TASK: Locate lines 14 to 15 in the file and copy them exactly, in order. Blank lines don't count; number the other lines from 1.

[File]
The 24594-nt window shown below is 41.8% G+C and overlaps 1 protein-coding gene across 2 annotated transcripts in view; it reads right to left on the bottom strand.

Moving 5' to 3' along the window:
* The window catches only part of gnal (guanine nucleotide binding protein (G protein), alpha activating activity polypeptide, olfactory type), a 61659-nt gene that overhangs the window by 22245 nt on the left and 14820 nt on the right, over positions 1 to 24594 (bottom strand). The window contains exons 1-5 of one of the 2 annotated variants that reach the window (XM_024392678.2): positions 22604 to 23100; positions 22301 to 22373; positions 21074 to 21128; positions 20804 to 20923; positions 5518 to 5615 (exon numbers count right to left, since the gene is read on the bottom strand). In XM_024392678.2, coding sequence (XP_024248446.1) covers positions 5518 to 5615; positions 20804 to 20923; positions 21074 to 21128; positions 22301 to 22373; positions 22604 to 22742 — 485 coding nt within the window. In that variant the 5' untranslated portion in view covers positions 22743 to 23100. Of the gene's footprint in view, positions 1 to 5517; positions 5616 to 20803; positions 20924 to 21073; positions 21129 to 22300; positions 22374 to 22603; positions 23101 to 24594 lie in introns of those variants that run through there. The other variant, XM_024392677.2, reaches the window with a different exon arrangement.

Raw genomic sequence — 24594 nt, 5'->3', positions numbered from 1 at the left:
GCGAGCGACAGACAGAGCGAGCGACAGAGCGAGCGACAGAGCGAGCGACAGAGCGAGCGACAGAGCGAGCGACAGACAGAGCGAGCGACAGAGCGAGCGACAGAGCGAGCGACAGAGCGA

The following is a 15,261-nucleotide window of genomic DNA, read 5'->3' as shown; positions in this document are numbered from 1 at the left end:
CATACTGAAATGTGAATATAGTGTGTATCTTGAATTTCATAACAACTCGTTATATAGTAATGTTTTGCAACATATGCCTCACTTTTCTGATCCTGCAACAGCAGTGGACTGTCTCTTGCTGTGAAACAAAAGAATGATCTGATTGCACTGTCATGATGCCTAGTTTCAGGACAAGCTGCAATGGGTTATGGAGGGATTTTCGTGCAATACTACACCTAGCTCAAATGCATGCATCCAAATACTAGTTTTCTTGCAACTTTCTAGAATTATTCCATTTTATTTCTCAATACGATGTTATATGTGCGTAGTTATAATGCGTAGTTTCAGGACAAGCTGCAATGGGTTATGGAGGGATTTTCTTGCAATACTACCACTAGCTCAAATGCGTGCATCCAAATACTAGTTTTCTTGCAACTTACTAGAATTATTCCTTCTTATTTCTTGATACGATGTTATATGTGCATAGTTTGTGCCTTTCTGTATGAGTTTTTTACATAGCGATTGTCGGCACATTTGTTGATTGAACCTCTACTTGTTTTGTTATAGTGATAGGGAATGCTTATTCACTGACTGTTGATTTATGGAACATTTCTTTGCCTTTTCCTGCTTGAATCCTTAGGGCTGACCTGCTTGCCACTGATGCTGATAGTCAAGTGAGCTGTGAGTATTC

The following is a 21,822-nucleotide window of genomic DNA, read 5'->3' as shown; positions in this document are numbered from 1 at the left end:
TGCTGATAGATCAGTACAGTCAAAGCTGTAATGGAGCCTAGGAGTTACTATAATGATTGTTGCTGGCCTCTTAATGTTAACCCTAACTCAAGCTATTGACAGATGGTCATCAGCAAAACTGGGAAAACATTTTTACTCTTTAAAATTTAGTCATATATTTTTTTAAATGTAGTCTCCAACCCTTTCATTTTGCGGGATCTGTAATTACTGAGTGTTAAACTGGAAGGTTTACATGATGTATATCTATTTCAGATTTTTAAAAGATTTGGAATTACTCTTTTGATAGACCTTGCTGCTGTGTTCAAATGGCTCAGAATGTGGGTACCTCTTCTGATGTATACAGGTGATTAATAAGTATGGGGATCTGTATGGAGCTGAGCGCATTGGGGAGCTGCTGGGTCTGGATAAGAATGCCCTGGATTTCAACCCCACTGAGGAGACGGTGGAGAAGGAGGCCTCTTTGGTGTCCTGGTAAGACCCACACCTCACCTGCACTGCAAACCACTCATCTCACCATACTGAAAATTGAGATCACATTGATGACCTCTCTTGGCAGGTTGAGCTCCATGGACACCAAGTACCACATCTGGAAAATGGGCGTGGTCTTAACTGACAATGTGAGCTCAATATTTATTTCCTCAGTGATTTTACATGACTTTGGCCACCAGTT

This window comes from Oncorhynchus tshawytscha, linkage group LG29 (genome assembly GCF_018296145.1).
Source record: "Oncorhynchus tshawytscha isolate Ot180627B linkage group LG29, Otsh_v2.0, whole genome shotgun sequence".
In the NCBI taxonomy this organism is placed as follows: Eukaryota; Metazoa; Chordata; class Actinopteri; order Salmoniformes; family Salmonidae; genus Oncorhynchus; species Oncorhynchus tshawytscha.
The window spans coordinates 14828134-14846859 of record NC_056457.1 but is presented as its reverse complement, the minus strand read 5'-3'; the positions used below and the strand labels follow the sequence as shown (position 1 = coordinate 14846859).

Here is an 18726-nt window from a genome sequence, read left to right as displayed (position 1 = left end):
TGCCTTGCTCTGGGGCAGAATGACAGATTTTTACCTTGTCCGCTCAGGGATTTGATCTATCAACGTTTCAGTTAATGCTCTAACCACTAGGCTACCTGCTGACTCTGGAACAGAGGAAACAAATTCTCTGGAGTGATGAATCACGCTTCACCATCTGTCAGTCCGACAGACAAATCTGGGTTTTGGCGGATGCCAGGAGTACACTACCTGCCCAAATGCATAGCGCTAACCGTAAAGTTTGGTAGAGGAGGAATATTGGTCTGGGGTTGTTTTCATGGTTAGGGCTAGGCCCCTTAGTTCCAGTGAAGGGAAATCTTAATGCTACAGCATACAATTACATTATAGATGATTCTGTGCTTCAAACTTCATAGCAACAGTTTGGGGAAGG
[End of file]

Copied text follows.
Here is an 18726-nt window from a genome sequence, read left to right as displayed (position 1 = left end):
TGCCTTGCTCTGGGGCAGAATGACAGATTTTTACCTTGTCCGCTCAGGGATTTGATCTATCAACGTTTCAGTTAATGCTCTAACCACTAGGCTACCTGCTGACTCTGGAACAGAGGAAACAAATTCTCTGGAGTGATGAATCACGCTTCACCATCTGTCAGTCCGACAGACAAATCTGGGTTTTGGCGGATGCCAGGAGTACACTACCTGCCCAAATGCATAGCGCTAACCGTAAAGTTTGGTAGAGGAGGAATATTGGTCTGGGGTTGTTTTCATGGTTAGGGCTAGGCCCCTTAGTTCCAGTGAAGGGAAATCTTAATGCTACAGCATACAATTACATTATAGATGATTCTGTGCTTCAAACTTCATAGCAACAGTTTGGGGAAGG